The reference block pixel data and the check block pixel data are supplied to a differential circuit 237 which subtracts these data and applies the resulting difference value to an absolute value summing circuit 238. The absolute value summing circuit 238 accumulates the difference values as a sum of absolute values of the difference values, for each of the pixel positions in the reference block, and supplies the sum to a judging circuit 239. That is, at each position of the check block in the predetermined search range SV, the summing circuit 238 obtains a sum of difference values.

The sum of differences may be represented by the following equation: E = i = 1 M N ( W i A i - B i ) ( eq . 1 )

where (MN) represents the size of each of the reference block and check block, Ai represents the pixels of the reference block, Bi represents the pixels of the check block, and Wi represents a weighting factor.

Alternatively, instead of the absolute value of the difference, the squared value of the difference could be used in equation 1.

The judging circuit 239 selects the check block position corresponding to the minimum sum of difference values as the matching block, calculates the motion vector between the reference block and the matching block, and supplies the motion vector to an output terminal 240.

Because the full search method proceeds by moving the check block on a pixel-by-pixel basis in the predetermined search range, a large amount of computation is required to obtain a motion vector using this method. However, this method always finds the best matching block in the predetermined search range.

The multistep method of producing motion vectors will now be explained.

The first step of the multistep method proceeds in the same manner as the full search method, except that the check block is moved by (i) pixels, i>1, instead of by one pixel. Each succeeding step of the multistep method proceeds in the same manner as the full search method, with the resolution getting finer and the search range smaller and centered on the best matching block from the previous step, until in the last step of the multistep method, the check block is moved by one pixel through the final search range which is smaller than the original search range.

FIG. 5 shows an example of a conventional motion vector detecting apparatus which obtains motion vectors using the multistep method. Image data of the present frame is supplied to an input terminal 253 which applies the present frame image data to a present frame memory 251. Image data of the reference frame is supplied to an input terminal 254 which applies the reference frame image data to a reference frame memory 252. Controller 255 controls reading and writing of the present and reference frame memories 251, 252.

Pixel data of the reference block of the present frame is read from the present frame memory 251. Pixel data of the check block of the reference frame is read from the reference frame memory 252. An address moving circuit 256A generates address data for reading the check block pixel data so that the check block moves in a first step, for example, by two pixels at each readout, in the predetermined vector search range.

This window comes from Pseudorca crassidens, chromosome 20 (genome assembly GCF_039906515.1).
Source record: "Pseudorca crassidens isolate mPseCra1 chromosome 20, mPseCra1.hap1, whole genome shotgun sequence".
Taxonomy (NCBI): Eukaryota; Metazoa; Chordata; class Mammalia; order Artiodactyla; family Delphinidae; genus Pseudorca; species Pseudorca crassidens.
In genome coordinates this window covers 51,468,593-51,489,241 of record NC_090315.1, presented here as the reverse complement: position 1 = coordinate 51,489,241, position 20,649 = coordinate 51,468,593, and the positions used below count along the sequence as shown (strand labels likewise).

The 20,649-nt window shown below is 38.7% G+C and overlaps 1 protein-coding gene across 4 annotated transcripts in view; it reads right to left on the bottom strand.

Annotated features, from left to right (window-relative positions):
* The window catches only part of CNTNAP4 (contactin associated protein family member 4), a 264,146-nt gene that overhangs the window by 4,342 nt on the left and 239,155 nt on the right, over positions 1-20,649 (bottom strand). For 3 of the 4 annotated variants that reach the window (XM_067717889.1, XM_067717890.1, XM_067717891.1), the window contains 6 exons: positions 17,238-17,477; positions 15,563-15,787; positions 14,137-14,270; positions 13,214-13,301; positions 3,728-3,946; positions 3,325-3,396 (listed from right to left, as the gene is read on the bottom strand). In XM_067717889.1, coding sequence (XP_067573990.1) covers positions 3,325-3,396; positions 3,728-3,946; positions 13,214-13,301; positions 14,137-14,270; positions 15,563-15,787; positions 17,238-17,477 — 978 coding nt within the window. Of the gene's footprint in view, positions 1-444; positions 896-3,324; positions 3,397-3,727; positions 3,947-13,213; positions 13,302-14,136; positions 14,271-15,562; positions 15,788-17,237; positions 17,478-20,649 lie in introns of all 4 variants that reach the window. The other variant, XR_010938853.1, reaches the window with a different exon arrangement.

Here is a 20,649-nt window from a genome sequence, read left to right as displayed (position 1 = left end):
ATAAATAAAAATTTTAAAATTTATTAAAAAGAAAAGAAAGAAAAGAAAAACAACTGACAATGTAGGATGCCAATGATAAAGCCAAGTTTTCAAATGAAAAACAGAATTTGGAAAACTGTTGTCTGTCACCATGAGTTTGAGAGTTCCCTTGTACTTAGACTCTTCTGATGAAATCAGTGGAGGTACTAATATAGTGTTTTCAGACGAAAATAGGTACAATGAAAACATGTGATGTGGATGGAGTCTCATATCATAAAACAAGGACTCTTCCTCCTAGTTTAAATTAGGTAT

The reference block pixel data and the check block pixel data are supplied to a differential circuit 257 which subtracts these data and applies the resulting difference value to an absolute value summing circuit 258. The absolute value summing circuit 258 accumulates the difference values as a sum of absolute values of the difference values, for each of the pixel positions in the reference block, and supplies the sum to a judging circuit 259.

The judging circuit 259 selects the check block position corresponding to the minimum sum of difference values as the matching block for the first step, calculates a coarse motion vector between the reference block and the matching block.

Then, in the second step, check block pixel data is again read from the reference frame memory 254, but readout is controlled by address moving circuit 256B so that the check block moves pixel by pixel in a search range centered on the best matching block from the first step. The judging circuit 259 selects the check block position corresponding to the minimum sum of difference values as the matching block for the second step, calculates a fine motion vector between the reference block and the matching block, and supplies the fine motion vector to an output terminal 260.

FIG. 6 shows a check block 261 moved in the predetermined vector search range SV every (i) pixels (for example, two pixels). In the next step, the check block is moved every pixel at a location around such the best matching block from the first step. The multistep method may be used with three or more steps. For example, in a first step, the check block may be moved by four pixels, in a second step, the check block may be moved by two pixels and in a third step, the check block is moved by one pixel.